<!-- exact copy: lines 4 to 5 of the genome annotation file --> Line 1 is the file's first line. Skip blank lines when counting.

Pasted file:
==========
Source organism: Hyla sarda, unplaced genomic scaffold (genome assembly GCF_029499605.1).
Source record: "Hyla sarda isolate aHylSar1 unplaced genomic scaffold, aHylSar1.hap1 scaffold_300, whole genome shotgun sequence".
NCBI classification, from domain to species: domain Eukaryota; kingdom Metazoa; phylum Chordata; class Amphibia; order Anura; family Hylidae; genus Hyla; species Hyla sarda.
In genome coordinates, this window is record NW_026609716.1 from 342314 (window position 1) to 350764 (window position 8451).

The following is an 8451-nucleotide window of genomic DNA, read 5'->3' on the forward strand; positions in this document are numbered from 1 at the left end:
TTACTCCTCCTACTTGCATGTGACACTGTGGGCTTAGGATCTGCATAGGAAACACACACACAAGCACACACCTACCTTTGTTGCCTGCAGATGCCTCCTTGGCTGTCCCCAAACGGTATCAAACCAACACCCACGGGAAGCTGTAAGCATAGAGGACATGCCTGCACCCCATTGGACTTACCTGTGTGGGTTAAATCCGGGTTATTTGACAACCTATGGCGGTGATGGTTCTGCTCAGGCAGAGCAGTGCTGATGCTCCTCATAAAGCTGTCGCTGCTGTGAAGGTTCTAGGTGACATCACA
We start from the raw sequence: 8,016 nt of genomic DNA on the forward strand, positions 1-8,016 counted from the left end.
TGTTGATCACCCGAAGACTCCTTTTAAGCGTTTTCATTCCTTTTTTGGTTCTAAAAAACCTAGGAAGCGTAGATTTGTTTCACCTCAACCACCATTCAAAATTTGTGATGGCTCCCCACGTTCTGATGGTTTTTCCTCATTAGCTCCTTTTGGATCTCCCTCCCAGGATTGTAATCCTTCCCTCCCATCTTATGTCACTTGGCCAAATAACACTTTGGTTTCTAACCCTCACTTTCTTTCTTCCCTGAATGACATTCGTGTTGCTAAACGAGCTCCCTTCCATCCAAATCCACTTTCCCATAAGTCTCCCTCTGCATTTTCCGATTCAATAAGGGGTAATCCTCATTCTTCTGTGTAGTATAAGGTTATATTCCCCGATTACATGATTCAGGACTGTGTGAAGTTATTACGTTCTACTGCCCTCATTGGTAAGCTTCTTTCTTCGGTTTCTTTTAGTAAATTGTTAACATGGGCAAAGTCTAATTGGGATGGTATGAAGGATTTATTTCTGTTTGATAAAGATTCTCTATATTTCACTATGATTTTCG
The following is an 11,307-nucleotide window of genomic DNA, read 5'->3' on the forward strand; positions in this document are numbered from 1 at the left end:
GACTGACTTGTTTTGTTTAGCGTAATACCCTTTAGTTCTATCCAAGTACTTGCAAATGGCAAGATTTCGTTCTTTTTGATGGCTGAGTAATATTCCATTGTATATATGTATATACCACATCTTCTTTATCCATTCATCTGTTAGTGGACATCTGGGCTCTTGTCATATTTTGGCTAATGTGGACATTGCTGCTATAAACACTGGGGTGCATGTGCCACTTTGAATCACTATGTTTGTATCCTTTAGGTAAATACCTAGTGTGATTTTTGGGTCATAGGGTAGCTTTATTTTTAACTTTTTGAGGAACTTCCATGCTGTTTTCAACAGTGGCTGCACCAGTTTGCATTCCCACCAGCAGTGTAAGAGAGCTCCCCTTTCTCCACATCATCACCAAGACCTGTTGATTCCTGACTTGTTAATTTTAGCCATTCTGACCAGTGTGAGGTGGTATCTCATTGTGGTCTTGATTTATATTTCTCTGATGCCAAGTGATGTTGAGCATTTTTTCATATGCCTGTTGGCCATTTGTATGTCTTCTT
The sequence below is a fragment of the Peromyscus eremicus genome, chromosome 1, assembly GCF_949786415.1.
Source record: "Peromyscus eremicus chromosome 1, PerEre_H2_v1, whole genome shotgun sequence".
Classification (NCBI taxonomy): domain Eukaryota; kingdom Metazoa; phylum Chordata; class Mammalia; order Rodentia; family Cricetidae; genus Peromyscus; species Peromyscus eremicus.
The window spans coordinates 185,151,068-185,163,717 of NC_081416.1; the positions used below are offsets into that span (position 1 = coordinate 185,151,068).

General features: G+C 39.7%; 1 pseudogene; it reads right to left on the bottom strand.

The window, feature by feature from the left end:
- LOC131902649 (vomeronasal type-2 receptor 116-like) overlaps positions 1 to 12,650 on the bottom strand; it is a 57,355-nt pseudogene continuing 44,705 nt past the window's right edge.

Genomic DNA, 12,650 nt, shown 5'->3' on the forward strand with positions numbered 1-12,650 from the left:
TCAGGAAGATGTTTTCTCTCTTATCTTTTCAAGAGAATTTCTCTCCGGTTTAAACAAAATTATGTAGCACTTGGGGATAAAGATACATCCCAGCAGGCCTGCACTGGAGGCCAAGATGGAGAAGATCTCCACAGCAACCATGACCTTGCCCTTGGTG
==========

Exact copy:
In genome coordinates, this window is record NW_026609716.1 from 342314 (window position 1) to 350764 (window position 8451).

The following is an 8451-nucleotide window of genomic DNA, read 5'->3' on the forward strand; positions in this document are numbered from 1 at the left end: